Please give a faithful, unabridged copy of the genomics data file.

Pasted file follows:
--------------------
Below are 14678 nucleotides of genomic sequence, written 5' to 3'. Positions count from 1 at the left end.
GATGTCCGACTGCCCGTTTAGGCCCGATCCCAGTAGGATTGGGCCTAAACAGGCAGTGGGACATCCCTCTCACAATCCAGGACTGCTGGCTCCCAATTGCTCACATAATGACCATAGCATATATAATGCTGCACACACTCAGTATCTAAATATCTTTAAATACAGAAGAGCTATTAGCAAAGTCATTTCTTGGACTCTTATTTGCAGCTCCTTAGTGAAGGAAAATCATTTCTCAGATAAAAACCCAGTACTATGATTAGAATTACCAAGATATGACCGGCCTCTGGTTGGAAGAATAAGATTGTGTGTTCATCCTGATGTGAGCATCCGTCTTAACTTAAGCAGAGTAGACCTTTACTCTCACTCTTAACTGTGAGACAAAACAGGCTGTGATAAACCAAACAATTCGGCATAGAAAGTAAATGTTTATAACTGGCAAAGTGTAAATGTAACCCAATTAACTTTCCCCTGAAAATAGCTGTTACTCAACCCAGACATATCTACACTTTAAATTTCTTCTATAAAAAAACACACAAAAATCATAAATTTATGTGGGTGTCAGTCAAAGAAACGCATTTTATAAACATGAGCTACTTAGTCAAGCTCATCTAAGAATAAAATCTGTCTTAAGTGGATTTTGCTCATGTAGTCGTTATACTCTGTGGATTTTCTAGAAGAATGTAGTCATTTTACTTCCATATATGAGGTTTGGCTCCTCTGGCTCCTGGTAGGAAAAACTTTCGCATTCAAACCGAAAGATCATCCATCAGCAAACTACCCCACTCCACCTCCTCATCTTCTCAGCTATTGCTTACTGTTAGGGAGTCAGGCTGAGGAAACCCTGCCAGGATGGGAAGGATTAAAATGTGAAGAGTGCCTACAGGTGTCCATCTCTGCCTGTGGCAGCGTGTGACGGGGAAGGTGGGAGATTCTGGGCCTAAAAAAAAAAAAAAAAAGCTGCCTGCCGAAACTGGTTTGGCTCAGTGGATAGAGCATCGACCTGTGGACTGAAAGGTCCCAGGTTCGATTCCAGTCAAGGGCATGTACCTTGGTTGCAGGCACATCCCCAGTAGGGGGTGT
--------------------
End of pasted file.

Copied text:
Below are 14678 nucleotides of genomic sequence, written 5' to 3'. Positions count from 1 at the left end.
GATGTCCGACTGCCCGTTTAGGCCCGATCCCAGTAGGATTGGGCCTAAACAGGCAGTGGGACATCCCTCTCACAATCCAGGACTGCTGGCTCCCAATTGCTCACATAATGACCATAGCATATATAATGCTGCACACACTCAGTATCTAAATATCTTTAAATACAGAAGAGCTATTAGCAAAGTCATTTCTTGGACTCTTATTTGCAGCTCCTTAGTGAAGGAAAATCATTTCTCAGATAAAAACCCAGTACTATGATTAGAATTACCAAGATATGACCGGCCTCTGGTTGGAAGAATAAGATTGTGTGTTCATCCTGATGTGAGCATCCGTCTTAACTTAAGCAGAGTAGACCTTTACTCTCACTCTTAACTGTGAGACAAAACAGGCTGTGATAAACCAAACAATTCGGCATAGAAAGTAAATGTTTATAACTGGCAAAGTGTAAATGTAACCCAATTAACTTTCCCCTGAAAATAGCTGTTACTCAACCCAGACATATCTACACTTTAAATTTCTTCTATAAAAAAACACACAAAAATCATAAATTTATGTGGGTGTCAGTCAAAGAAACGCATTTTATAAACATGAGCTACTTAGTCAAGCTCATCTAAGAATAAAATCTGTCTTAAGTGGATTTTGCTCATGTAGTCGTTATACTCTGTGGATTTTCTAGAAGAATGTAGTCATTTTACTTCCATATATGAGGTTTGGCTCCTCTGGCTCCTGGTAGGAAAAACTTTCGCATTCAAACCGAAAGATCATCCATCAGCAAACTACCCCACTCCACCTCCTCATCTTCTCAGCTATTGCTTACTGTTAGGGAGTCAGGCTGAGGAAACCCTGCCAGGATGGGAAGGATTAAAATGTGAAGAGTGCCTACAGGTGTCCATCTCTGCCTGTGGCAGCGTGTGACGGGGAAGGTGGGAGATTCTGGGCCTAAAAAAAAAAAAAAAAAGCTGCCTGCCGAAACTGGTTTGGCTCAGTGGATAGAGCATCGACCTGTGGACTGAAAGGTCCCAGGTTCGATTCCAGTCAAGGGCATGTACCTTGGTTGCAGGCACATCCCCAGTAGGGGGTGT